|Saturday, November 18, 2000||
was my first day in Santiniketan. The year was 1933. The monsoon was in full
swing. From the window of the train to Bolpur it was a vast expanse of water on
both sides. "Shamudro( it is like the sea)," remarked the ticket
collector who happened to be the only other person in the compartment. The
Bolpur railway station looked drenched and desolate. I asked the station master
how I could get to Santiniketan. "Take a jutka," he said. I did not
know what a jutka was. I found a small bullock-cart with a thatched roof, asked
the owner if he could take me to Santiniketan. "Baitho", he replied,
"do taaka" (two rupees). I hopped in. We drove through a flooded
countryside. He dropped me off at the office. I was expected. I signed the entry
register and was conducted to a room I was to share with a Buddhist bhikshu from
Sri Lanka. Then I was taken to the dining hall where I had a plateful of rice
and maacher jhole (fish curry). I went to my room and made the acquaintance of
my room-mate. The room had no furniture of any kind. The bhikshu had a hurricane
lamp by his pillow and read late into the night. I spread my bedding roll at the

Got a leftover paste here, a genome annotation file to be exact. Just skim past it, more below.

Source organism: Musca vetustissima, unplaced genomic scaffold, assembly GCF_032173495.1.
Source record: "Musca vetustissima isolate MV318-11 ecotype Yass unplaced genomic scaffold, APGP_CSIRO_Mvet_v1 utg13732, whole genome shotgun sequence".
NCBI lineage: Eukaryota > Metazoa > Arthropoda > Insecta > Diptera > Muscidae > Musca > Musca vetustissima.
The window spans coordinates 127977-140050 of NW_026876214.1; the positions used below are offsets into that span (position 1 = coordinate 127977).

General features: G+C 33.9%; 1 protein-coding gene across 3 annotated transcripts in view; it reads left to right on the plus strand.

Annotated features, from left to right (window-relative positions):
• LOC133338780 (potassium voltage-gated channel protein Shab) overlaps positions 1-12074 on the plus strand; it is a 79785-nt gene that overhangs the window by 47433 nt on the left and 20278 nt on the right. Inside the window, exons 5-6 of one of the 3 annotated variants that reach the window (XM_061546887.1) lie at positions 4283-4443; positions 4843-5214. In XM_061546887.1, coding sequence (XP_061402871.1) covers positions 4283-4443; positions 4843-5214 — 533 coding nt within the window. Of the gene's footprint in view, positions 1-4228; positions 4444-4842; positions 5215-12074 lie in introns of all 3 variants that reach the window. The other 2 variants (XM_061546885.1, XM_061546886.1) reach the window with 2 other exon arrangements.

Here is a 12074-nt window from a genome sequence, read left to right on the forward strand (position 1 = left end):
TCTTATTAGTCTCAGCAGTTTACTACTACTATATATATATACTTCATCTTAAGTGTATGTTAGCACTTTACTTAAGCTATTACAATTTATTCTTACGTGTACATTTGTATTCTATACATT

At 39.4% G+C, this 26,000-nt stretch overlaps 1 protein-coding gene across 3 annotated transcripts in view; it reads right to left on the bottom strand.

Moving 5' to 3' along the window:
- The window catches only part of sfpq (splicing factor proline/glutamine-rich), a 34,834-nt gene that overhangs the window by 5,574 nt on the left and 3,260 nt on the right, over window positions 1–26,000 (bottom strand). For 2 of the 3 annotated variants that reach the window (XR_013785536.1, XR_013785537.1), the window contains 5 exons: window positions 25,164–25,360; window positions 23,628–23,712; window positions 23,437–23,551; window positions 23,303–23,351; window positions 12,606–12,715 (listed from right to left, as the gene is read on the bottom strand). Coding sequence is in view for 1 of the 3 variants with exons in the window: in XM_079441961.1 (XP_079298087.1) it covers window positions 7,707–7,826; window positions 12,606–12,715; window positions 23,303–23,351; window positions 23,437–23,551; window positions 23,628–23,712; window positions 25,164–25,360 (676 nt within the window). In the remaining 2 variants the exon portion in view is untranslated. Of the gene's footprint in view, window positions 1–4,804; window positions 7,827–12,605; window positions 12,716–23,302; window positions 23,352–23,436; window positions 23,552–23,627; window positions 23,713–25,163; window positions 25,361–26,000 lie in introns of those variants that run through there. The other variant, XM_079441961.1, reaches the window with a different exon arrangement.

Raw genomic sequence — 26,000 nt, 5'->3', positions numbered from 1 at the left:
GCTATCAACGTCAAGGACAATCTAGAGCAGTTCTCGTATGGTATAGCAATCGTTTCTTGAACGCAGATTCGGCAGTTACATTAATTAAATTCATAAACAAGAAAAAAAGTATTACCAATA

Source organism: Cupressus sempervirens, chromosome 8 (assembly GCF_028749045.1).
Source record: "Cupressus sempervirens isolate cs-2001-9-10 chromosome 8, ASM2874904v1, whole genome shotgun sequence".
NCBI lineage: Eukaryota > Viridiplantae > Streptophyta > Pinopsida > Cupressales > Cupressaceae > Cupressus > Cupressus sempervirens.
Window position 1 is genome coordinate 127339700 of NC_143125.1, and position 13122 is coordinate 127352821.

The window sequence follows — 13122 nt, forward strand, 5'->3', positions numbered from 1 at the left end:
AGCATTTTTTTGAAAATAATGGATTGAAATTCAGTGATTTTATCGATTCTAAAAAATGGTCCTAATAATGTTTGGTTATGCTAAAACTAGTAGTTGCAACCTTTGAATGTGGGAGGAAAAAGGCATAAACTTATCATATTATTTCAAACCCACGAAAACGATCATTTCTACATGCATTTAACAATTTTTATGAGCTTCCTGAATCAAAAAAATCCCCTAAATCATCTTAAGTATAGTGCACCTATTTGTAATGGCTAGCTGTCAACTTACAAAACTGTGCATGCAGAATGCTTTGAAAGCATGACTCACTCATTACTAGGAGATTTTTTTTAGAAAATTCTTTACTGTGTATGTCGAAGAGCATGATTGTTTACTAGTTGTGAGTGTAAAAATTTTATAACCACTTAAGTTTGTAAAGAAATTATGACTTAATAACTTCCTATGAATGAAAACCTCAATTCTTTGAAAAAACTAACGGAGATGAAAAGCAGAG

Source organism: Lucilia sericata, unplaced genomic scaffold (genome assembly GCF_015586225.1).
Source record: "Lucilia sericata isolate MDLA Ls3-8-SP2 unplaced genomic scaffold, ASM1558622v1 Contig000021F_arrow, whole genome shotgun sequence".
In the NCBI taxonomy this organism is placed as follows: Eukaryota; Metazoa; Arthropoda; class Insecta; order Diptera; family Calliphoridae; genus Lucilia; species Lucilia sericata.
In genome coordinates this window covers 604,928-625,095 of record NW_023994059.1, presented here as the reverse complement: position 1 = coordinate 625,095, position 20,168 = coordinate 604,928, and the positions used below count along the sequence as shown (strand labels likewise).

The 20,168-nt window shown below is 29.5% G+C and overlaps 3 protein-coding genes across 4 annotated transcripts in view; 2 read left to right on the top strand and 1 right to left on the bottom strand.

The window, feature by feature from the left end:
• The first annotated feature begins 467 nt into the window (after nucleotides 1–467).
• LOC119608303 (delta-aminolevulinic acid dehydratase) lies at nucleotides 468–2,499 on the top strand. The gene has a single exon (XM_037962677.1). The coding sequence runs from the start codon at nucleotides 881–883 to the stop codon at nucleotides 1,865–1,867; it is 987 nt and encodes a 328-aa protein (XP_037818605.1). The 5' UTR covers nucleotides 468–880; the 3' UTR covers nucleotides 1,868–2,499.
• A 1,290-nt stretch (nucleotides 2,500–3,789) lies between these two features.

other end of the room. I had never slept on a hard cement floor. I was tired and
dozed off before bhikshu Manjushri blew out the hurricane lantern.
I slept fitfully, uncertain about what I had let myself in for. I must have fallen asleep because I began to dream. I heard an angelic choir at a distance, coming towards me. I realised I was not dreaming; it was for real. I groped my way in the dark, and opened the door. The soft moonlight of the waning moon filtered through the mist of a gentle drizzle. I saw a dozen boys and girls, dressed in white and carrying lanterns and candles. Walking in a procession, they sang as they went around the campus. Later I learnt it was varsha mangal (welcoming the rains). It was customary to welcome the monsoon by going round singing in the early hours of the dawn. The scene has continued to haunt me ever since.
Prabhat pheris on Hindu and Sikh religious festivals are customary in the plains of northern India. Behind the block of flats where Ilive, there is a small gurdwara. A week or so before the birth anniversary of Guru Nanak (this year it was November 11), a loud cracker is exploded in the gurdwara courtyard at 4 a.m. We are rudely shaken out of our slumber; most doze off again. About a dozen men and women assemble in the gurdwara and form a procession. The only musical accompaniments are chimta and dholak (drum). They go round the block singing Bhai Gurdasís eulogy "Satgur Nanak pragatya, mitti dhund jag chaanan hoya" (the true Guru Nanak made his appearance; dust and mist evaporated from the face of the earth). This is followed by some hymns composed by the Guru. The singing is not very melodious but it is a manifestation of the singersí faith in their guru.
Guru Nanak was more conscious of nature than the other Gurus. His Baramasi has some beautiful descriptions of nature ó chirping of sparrows at the break of dawn, the drone of cicadas in forest glades and, of course, black clouds, thunder, lightning and rain during the monsoon. I give one example: Mori run jhun laya, bhainey savan aya (Raga Vadhans)